"It won't be a fashion show or a beauty contest," Cole said. "It's going to be real objective data, measurable data, that we can replicate."
Currently, the Army is focused on outfitting Soldiers in Afghanistan with the fire resistant Army combat uniform in the new Operation Enduring Freedom combat pattern, or OCP. That pattern was specially designed for the unique requirements of that theater.
It's expected by December all the uniforms that are needed to outfit Soldiers in Afghanistan will have been distributed, though getting them into the hands of the Soldiers that will wear them could be complicated by the operations tempo there, PEO officials said. Additionally, they said not every Soldier in Afghanistan will actually get the FRACU in OCP, based on the time they will have left in theater.
Col. Will Riggins, project manager for Soldier Warrior, said the Nett Warrior system is now undergoing limited user testing at Fort Riley, Kan. Three different versions of the system, from three competing defense contractors, are being tested by Soldiers there.
The Nett Warrior system is worn on a Soldier's body and will provide "unparalleled situational awareness" to Soldiers on the ground. The system includes a radio, a helmet-mounted display and a hand-held data input device. The wiring for the system is integrated into a protective vest.
With Nett Warrior, Soldiers will be able to see their location, the location of their fellow Soldiers, and the location of known enemies on a moving map.
"This is not something you hang on a Soldier and say go out and fight," said Riggins. "It truly changes the basic methodology of how you fight, how you command and control, how you share information on the battlefield."
Riggins said the Army's Training and Doctrine Command is now in the process of writing doctrine to describe use for the system. He also said he believes development of the Nett Warrior program is where it should be.
"We're still on track, as we have been for a while now, for a milestone C low-rate initial production in March 2011," he said.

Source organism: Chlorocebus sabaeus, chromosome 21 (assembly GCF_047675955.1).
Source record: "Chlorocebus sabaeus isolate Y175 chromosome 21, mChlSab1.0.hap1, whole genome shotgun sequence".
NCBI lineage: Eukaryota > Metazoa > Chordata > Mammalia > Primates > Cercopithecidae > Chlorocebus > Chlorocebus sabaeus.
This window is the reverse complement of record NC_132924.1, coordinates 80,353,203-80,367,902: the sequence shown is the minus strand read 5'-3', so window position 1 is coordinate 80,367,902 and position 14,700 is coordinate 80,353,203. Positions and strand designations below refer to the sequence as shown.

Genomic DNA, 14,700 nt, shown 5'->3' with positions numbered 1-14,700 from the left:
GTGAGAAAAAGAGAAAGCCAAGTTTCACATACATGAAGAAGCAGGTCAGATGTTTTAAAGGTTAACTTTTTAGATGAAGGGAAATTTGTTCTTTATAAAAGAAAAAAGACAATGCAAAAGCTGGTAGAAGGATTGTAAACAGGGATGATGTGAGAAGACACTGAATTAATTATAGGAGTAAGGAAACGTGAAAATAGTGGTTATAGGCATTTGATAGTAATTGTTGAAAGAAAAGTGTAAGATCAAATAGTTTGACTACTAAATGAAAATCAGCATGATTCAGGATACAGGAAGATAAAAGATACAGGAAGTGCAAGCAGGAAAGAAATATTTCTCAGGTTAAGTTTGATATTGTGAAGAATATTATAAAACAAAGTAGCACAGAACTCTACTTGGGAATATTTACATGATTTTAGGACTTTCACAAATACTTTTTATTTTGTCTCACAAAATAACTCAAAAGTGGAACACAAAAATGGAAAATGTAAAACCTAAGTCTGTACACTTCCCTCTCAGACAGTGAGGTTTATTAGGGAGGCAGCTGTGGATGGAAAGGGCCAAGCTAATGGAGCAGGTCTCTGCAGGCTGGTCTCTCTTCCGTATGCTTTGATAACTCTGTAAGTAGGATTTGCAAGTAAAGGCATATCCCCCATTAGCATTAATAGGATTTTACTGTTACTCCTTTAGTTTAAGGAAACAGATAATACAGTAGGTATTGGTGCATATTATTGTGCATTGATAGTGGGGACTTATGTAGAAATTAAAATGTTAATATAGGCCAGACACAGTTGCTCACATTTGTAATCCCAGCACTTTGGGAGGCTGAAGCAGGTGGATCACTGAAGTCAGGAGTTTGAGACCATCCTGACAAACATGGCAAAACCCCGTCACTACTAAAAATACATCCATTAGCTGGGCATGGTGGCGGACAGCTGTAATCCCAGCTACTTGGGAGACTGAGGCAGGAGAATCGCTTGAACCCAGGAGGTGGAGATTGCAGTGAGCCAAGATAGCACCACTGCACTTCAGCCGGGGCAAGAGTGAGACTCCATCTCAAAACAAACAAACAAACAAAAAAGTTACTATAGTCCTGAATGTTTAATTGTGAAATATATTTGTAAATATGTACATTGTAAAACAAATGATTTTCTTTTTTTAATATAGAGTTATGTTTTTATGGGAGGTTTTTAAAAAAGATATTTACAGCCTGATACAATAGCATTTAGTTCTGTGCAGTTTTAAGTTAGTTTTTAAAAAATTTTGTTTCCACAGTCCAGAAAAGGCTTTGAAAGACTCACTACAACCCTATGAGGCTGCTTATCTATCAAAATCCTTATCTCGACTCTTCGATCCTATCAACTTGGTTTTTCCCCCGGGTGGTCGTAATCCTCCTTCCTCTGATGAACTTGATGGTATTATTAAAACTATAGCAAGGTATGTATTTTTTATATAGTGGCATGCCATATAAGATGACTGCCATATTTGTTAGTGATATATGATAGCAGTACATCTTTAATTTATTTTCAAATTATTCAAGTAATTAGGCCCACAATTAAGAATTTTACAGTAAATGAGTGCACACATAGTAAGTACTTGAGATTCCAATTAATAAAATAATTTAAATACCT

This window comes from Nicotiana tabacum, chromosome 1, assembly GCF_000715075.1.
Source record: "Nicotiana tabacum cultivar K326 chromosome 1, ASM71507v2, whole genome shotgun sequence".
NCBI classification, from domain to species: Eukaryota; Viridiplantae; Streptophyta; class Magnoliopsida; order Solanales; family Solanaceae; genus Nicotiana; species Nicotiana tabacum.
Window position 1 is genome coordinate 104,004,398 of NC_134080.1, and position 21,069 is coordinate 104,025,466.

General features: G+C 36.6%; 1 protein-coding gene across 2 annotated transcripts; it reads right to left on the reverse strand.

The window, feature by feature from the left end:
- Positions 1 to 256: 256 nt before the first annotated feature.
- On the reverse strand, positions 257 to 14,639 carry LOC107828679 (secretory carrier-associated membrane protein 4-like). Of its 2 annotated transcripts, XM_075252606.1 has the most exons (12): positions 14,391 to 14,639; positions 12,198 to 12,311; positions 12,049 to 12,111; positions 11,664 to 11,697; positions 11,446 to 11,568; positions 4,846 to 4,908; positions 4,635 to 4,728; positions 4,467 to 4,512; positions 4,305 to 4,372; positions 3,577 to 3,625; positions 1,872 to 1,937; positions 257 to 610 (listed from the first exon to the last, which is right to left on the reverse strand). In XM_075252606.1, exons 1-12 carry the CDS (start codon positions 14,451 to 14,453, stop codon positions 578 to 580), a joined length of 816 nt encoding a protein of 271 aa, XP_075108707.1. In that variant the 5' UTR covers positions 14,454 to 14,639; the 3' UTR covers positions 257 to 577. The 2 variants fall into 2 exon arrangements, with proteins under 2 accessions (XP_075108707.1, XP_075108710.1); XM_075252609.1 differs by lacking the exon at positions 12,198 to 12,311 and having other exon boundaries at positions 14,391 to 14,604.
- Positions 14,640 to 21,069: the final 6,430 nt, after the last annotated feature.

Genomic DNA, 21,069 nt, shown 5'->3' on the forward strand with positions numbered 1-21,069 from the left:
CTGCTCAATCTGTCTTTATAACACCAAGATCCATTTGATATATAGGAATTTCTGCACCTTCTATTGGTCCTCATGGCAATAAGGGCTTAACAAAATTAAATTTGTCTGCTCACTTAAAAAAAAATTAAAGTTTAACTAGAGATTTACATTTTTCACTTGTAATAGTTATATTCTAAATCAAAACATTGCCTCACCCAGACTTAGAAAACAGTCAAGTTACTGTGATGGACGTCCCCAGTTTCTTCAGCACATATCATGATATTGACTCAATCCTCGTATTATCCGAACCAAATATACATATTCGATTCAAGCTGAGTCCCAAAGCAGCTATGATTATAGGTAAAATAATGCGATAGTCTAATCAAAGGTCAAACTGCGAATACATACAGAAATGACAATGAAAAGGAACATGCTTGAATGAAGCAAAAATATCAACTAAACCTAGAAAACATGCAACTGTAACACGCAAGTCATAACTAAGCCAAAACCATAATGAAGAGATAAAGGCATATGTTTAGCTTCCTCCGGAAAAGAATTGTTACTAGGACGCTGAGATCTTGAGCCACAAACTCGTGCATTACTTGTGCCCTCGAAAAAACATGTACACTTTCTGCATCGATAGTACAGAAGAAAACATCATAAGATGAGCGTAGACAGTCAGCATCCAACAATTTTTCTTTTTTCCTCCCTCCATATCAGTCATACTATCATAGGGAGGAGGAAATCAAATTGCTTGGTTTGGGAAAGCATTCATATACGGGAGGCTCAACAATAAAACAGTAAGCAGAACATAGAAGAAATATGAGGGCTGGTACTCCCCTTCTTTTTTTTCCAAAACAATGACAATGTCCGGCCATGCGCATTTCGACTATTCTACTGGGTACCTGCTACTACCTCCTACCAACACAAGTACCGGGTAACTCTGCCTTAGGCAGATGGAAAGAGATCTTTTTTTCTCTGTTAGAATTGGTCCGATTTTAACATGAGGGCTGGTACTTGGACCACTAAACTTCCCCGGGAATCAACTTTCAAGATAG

Riggins also discussed development of the Mounted Soldier System program. He said the system is in developmental testing at Aberdeen Proving Ground, Md., and will move into a limited user test at Fort Bliss, Texas, with the Army Evaluation Task Force in either May or June, followed by an LRIP decision in August or September.
The Mounted Soldier System includes a helmet-mounted-display that can attach Soldiers to up to five video feeds, a cordless communications system and a system to keep Soldiers cool under their uniforms and protective gear.
"The temperature extremes we deal with in Iraq and Afghanistan and in various places around the world where we are deployed are intense," Riggins said. Inside a vehicle, he said, it can get as hot as 120-130 degrees, because of limited air movement and the extra heat generated by electronic equipment.
The cooling system consists of a vest, worn as close to the body as possible, that contains cooling tubes connected to a water chiller and circulator on the vehicle. Riggins said development of the system comes from lessons learned from the Air Warrior system and in terms of "the loss of awareness and capability when you are on extended five- or six- multi-hour missions and how much better Soldiers can perform when their core body temperature is kept at a reasonable level."
Riggins also discussed how such systems can be powered and power options the Army is looking at for other systems. He said lithium ion power in batteries is about "state of the art" and has maxed out the current capability for power density -- the amount of power that can be delivered for a battery's physical size.
"What we haven't done well is shape those batteries so they integrate on a Soldiers form," Riggins said. Now, he said, the Army is looking at shaping batteries to fit the Soldier form. One example is a battery that is shaped like an enhanced small arms protective insert. He said in the IOTV there is room behind the protective plates to insert such a battery.
"It makes a great difference -- it integrates better," Riggins said. "When you put a rucksack on, you don't have that brick pressing on your back."
The ESAPI-shaped battery will be demonstrated at Fort Riley as part of the Nett Warrior LUT. He said because the battery is bigger when it's the size of a plate, it also affects the mission.
"Instead of having an eight- or 12-hour mission time, like we currently have with Nett Warrior, we're looking at one of those ESAPI-sized plates being a 24-hour mission capability -- so great promise there, and more Soldier-friendly at the same time," Riggins said.